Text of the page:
Consider the microbe, E. coli. Many people know of this bacterium because one of its many strains, if it contaminates meat, can make us sick. But many, and perhaps most strains actually are essential to our health. In one of the lab’s groundbreaking accomplishments, they identified one of these healthy versions, which lives in mouse intestines, and which can be easily accessed with a stool sample (i.e., it lives in excrement) then used to cure a number of infectious diseases. They found, if it was given to a mouse infected with Salmonella typherium (a mouse equivalent of typhoid fever), it cured the animal of that infection, and prevented muscle wasting that goes with the disease. The same E. coli, given to mice infected with pneumonia cured them.
Ayres’ approach to COVID is not to minimize other approaches but point out that “if we can step beyond our focus on the virus,” there is much more we can learn. For instance, it was assumed early in the pandemic, that severe cases were caused by high viral load, and now we know it is the secondary collateral damage caused by our bodies that is the real killer.
Consider how she reframes the well-known COVID-19 risk factor for death, Type 2 diabetes. Physicians assumed that patients with this disorder (and the often related “metabolic syndrome” which includes obesity) are more at risk of dying from COVID-19 because diabetes lowers immunity. But Ayres points out Type 2 diabetes is a chronic inflammatory condition (something long emphasized by “functional medicine” and certain more complimentary approaches to the illness), and this heightened inflammation may well be what renders these people more susceptible to the collateral damage from their own bodies. To protect these people, we need to focus on dealing with their preexisting inflammation. (Sugar, by the way, is inflammatory.) Then, if they get the illness, they, it is hoped, will “survive it.”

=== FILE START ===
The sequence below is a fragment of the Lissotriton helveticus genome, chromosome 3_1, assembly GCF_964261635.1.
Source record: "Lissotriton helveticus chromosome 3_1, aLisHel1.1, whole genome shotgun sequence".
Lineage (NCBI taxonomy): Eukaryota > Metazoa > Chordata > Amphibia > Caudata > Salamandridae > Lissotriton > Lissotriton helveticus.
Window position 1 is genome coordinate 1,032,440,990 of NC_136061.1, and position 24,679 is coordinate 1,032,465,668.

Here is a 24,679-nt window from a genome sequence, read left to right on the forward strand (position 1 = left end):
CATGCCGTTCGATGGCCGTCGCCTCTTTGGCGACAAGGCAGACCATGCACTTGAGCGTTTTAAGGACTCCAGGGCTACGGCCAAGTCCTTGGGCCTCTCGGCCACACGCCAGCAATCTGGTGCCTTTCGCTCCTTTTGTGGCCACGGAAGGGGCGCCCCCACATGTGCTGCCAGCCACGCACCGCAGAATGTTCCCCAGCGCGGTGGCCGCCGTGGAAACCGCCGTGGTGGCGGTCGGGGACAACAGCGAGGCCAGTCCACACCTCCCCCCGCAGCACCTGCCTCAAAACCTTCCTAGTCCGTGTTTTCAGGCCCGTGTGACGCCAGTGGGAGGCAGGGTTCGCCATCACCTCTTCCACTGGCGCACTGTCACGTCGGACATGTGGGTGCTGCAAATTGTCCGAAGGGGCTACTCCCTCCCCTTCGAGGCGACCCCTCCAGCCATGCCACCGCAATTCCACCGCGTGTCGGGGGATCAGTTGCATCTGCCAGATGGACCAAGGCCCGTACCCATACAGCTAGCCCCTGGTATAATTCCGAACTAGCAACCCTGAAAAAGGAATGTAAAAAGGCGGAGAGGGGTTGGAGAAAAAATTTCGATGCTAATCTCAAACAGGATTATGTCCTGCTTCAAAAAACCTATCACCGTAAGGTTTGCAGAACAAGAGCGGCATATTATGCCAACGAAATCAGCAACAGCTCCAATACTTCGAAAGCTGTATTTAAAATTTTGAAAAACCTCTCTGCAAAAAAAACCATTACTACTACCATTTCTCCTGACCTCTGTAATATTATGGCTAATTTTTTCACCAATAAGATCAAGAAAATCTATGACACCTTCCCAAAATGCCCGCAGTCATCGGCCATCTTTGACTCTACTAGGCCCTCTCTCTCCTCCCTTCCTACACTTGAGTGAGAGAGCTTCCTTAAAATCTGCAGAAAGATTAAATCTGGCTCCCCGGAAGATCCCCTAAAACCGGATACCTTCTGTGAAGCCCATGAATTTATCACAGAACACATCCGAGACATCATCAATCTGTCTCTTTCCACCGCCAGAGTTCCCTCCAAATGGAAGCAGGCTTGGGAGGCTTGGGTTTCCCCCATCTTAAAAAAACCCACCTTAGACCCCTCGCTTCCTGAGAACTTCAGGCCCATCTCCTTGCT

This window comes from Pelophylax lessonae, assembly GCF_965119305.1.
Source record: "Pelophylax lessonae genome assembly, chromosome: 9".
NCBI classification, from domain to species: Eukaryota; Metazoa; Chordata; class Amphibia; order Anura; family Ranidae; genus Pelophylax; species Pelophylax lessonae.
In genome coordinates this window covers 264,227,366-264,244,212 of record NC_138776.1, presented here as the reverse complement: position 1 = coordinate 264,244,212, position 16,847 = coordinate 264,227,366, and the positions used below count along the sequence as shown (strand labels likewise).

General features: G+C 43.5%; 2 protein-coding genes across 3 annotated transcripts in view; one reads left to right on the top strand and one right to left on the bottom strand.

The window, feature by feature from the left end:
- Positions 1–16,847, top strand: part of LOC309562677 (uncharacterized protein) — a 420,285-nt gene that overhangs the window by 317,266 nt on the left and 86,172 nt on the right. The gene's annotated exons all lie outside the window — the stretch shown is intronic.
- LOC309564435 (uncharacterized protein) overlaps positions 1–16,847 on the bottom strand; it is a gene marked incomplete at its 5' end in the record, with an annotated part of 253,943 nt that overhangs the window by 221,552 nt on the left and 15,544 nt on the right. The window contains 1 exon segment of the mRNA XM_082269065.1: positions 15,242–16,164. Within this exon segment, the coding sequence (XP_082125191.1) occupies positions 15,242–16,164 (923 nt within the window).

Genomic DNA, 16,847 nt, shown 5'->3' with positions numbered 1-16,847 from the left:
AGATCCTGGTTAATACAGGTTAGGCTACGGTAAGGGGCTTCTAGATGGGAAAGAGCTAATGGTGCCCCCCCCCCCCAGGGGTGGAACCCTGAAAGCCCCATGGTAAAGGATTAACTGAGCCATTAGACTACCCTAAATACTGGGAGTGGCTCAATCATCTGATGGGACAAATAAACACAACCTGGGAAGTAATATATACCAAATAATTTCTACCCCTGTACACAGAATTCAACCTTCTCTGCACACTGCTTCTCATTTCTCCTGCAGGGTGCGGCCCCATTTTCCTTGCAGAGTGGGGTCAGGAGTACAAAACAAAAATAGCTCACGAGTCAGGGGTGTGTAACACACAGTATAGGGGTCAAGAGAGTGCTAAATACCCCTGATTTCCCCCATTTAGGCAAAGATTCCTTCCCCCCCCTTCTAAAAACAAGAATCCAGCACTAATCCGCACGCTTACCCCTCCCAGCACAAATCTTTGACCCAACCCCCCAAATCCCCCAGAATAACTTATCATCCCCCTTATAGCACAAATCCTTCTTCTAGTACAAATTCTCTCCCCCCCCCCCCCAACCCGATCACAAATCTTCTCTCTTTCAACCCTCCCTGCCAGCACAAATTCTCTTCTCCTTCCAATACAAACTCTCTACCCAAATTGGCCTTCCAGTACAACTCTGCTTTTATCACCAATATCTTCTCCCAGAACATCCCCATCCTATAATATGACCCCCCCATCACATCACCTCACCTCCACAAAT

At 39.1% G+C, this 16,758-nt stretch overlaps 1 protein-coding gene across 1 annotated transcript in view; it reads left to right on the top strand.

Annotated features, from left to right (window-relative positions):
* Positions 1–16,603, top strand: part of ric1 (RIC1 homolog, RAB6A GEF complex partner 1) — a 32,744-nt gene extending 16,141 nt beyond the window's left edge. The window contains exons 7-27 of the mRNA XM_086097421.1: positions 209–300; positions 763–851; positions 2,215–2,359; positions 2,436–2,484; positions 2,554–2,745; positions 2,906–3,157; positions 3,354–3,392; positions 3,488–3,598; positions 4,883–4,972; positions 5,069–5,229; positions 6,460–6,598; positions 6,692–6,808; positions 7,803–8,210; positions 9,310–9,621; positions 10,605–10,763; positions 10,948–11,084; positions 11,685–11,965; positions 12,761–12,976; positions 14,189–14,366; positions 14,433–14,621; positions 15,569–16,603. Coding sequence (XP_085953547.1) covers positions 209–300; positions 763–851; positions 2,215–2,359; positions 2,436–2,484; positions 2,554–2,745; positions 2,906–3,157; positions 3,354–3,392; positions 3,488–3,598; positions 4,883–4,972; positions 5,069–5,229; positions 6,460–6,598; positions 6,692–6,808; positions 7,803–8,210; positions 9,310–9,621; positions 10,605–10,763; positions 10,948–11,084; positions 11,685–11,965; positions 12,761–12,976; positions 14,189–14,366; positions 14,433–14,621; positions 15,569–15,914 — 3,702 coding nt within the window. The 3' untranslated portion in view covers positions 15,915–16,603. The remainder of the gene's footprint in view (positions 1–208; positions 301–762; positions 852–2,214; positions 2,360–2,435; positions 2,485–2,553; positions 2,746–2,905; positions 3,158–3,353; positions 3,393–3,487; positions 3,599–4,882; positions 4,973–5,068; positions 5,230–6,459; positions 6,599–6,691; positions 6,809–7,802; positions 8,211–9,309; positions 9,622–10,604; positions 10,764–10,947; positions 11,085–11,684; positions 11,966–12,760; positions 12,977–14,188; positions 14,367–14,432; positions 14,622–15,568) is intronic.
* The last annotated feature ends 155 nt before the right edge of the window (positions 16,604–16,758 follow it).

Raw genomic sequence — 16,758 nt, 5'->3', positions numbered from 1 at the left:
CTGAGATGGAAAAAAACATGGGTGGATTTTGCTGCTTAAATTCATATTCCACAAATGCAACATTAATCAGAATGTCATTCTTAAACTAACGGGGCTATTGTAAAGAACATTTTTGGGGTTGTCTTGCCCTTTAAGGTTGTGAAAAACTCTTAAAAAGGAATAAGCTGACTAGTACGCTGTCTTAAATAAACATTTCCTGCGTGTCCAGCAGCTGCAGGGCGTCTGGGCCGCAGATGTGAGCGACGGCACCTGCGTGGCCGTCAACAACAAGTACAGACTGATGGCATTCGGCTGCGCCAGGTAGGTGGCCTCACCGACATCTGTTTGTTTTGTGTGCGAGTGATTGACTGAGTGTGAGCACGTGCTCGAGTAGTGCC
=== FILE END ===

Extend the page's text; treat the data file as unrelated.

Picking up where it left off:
Ayres has “opened a new dimension to understanding host-microbial interactions,” Dr. Ruslan Medzhitov, professor of immunology at Yale University, has said, “and that created a whole new discipline within immunology, and within infectious disease. What I think puts Janelle apart from most of her peers is that she finds these new perspectives that are very much grounded in a deep biological intuition. She doesn’t follow the crowd.”
Not the living crowd, anyway. But the biological intuition, of which he speaks, if not fully elaborated by the ancients, is consistent with some of their intuitions. The classical ideas have not been totally obliterated in some of our finest scientists, even if the sources of these intuitions are increasingly less familiar.
So, back to our opening question, is modern science, and the idea that we can conquer nature, mad?